How Biden Can Show Putin that America is Back—and Has Ally Georgia's Back | Opinion

This week my country of Georgia marks its 30th anniversary of regaining independence from the Soviet Union. Few of us could have imagined that just three decades later our country of 3.7 million people is now a key U.S. and European Union ally and linchpin of democratic stability in the strategically important and ever-unpredictable Black Sea region.

Next month, President Joe Biden will be meeting with NATO leaders and conducting a bilateral meeting with Russian President Vladimir Putin. President Biden and Secretary of State Antony Blinken should raise the issue of Russian aggression against Georgia to send an unambiguous message to Russia that the U.S. is fully allied with Georgia and invested in the Black Sea region's future.

A Georgian flag flies in Tbilisi
A Georgian flag flies in the capital city of Tbilisi. VIKTOR DRACHEV/AFP via Getty Images

There is ample reason for Georgia to be on the agenda with NATO and Putin. Georgia continues to confront daily Russian efforts to dominate and intimidate but we will not be bullied. Since 2008, Russia has illegally occupied over 20 percent of our territory, underscoring Russia's unrelenting aggressive behavior toward its neighbors. Russia and their proxy "governments" create turmoil at the occupation line—making mischief, denying rights of Georgian citizens with their creeping annexation, refusing to accede to the international community's demands that they withdraw and return the land they illegally seized. America's support to make Georgia whole again is critical.

Russian meddling does not stop with occupation of our sovereign territory. Cyberattacks, hacking and economic subterfuge remain part of Russia's bag of tricks. Russian military presence is ever-increasing not just to our north in Ukraine and in Georgian occupied regions of Abkhazia and South Ossetia (Tskhinvali region), but to our south as well. Russian "peacekeeping" troops are now on the ground in Nagorno-Karabakh as part of the recent military conflict between Azerbaijan and Armenia.

Yet despite these challenges, the Georgian people embrace free and fair elections, strong democratic institutions and a free-market economy that lifts all of our people.

Prime Minister Irakli Garibashvili with Joe Biden
Georgian Prime Minister Irakli Garibashvili speaks with then-Vice President Joe Biden in 2015. Prime Minister Irakli Garibashvili's Office

We are on the cusp of EU membership and NATO as our people demand closer ties with the West. Every public opinion survey shows support for the West, NATO and EU membership running close to 85 percent. Most recently, with strong mediation from the EU and the U.S., the governing party negotiated with the political opposition to get responsible actors back into Parliament after many months of stalemate and political wrangling.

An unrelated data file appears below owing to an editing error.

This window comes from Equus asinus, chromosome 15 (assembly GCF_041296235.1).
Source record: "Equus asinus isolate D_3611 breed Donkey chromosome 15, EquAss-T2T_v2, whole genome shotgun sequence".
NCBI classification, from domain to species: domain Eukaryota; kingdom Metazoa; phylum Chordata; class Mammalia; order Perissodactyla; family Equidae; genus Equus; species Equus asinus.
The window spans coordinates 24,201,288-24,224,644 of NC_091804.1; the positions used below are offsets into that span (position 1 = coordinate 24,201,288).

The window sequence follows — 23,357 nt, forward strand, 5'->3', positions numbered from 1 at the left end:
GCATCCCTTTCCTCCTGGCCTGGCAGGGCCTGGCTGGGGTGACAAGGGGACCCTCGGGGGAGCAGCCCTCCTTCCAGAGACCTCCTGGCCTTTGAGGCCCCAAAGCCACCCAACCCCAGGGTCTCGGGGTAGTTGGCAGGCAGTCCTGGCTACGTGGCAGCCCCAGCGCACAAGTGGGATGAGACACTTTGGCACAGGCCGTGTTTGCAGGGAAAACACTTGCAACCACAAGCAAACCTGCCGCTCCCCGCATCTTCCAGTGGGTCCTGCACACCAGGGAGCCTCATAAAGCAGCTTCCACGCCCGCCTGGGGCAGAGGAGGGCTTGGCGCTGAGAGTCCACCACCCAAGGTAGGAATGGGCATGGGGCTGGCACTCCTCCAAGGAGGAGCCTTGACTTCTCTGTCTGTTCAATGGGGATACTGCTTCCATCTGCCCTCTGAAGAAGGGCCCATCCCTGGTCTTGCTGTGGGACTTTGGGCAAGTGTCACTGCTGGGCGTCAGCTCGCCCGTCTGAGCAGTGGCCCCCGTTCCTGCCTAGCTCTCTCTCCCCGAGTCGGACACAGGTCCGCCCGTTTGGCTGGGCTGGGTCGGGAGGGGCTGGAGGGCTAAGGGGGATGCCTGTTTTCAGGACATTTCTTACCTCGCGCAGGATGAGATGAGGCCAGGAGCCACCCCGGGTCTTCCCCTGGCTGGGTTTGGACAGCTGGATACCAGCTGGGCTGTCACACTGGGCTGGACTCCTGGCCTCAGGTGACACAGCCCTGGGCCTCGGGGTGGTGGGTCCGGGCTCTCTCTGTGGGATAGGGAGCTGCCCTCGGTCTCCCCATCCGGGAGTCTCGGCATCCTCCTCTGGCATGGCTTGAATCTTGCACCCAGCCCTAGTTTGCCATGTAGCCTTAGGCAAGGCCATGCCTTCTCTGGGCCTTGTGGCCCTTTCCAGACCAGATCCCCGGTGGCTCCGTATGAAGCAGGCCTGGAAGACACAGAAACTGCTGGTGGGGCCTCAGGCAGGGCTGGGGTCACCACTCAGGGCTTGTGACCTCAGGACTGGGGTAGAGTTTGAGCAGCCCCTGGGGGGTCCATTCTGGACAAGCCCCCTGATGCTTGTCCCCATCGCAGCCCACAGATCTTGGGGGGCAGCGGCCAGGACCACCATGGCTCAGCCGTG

Georgia is recognized as one of the best places to do business with its streamlined regulatory system, pro-business tax system and a well-educated workforce. We have negotiated 19 Free Trade Agreements (FTAs) with more in the works, including first and foremost with the U.S. We are taking full advantage of our geographic location as a crossroad where East meets West, and have become a regional economic hub at the center of 2.3 billion consumers.

The friendship and guidance of the U.S. has been with Georgia from day one of our independence. Today, in the aftermath of the worst health disaster in a century, we need America and our allies to provide even more friendship and support—through a mutually beneficial trade deal, increased Black Sea security cooperation, support in dealing with the post-pandemic economic downturn, vocal support for Georgia's ascension into NATO and assistance to prepare Georgia for entry into the EU.

We look to the West on the 30th anniversary of our independence. We are determined to stay the course and lead the way as the eastern boundary of a united Europe. We stand shoulder-to-shoulder with the U.S. to fight for freedom of all people in all parts of the world. The greatest gift we could receive on this anniversary of ours is a renewed American focus on Georgia, the Black Sea and our collective freedom and opportunity.

David Bakradze is Georgia's ambassador to the United States.

The views expressed in this article are the writer's own.